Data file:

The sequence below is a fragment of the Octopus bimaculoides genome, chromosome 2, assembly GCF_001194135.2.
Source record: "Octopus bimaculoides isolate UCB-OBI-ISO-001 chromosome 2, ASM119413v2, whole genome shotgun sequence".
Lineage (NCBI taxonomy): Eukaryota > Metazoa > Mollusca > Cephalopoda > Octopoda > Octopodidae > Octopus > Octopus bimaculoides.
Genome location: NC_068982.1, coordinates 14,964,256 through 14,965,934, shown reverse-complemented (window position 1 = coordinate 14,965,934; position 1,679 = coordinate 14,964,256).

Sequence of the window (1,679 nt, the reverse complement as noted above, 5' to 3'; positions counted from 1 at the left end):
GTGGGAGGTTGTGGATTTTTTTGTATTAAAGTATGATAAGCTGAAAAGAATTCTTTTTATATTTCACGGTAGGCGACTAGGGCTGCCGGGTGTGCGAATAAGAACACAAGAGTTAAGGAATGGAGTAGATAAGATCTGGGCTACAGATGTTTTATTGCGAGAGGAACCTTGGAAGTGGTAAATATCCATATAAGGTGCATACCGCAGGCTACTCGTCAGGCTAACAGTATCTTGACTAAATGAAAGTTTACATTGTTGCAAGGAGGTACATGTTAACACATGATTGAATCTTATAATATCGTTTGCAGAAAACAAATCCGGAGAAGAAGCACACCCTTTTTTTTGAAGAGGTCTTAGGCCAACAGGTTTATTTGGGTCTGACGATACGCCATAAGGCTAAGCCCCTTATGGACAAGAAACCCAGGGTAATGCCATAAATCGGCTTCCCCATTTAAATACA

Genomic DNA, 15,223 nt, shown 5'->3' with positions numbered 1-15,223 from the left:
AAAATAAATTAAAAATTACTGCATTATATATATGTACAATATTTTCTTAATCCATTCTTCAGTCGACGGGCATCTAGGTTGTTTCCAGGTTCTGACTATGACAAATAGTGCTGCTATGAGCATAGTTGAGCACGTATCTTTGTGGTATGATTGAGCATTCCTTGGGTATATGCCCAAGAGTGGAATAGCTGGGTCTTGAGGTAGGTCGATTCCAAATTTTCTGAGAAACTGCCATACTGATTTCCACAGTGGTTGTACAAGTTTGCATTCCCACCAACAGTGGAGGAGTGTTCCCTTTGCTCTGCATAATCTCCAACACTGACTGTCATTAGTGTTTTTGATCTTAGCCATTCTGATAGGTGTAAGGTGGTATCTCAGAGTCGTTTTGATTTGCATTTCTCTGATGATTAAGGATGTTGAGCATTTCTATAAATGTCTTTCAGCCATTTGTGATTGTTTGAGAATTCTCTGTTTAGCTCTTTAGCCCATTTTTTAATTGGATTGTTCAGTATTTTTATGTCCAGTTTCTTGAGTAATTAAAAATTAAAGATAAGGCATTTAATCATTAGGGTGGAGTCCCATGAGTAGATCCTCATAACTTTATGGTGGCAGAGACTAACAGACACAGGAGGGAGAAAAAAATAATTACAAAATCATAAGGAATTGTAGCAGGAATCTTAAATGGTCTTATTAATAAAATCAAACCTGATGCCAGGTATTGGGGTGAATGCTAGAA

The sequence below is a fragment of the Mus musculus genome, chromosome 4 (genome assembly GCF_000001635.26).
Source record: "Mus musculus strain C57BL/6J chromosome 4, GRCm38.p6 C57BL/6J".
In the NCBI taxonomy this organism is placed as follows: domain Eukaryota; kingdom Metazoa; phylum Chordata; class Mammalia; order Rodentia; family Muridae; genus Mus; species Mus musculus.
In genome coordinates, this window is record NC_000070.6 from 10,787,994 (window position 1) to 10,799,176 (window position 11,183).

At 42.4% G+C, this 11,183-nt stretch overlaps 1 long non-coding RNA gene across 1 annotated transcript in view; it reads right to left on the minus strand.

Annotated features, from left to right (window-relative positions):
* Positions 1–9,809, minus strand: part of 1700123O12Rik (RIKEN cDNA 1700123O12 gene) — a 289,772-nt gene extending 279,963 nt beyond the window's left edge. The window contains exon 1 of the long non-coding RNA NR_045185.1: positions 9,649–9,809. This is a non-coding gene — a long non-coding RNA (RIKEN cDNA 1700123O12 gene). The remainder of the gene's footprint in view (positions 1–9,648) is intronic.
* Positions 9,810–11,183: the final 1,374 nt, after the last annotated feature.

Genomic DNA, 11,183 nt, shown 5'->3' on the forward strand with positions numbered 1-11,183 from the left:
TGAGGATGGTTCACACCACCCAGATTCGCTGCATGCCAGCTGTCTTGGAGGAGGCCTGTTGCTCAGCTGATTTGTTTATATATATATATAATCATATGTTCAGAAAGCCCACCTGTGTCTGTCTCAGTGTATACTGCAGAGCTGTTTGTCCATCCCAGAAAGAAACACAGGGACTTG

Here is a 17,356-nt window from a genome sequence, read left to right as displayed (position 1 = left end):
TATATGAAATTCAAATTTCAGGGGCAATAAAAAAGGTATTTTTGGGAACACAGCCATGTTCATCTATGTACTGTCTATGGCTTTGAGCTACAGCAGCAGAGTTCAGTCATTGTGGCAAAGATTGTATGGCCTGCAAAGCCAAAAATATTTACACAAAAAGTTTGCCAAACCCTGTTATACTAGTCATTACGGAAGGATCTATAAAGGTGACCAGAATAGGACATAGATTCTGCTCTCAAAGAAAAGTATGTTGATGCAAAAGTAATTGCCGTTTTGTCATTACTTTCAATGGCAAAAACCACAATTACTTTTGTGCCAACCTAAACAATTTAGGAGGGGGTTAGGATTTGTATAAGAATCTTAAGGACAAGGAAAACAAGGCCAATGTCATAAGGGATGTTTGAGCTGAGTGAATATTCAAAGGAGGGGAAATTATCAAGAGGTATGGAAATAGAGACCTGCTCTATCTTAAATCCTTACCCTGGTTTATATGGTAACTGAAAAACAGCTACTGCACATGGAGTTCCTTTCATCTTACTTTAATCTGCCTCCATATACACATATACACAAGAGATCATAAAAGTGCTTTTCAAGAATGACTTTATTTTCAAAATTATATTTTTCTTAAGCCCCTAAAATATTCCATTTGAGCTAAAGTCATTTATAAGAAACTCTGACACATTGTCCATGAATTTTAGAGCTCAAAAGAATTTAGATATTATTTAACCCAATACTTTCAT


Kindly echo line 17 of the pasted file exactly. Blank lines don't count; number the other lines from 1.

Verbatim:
Genomic DNA, 11,183 nt, shown 5'->3' on the forward strand with positions numbered 1-11,183 from the left: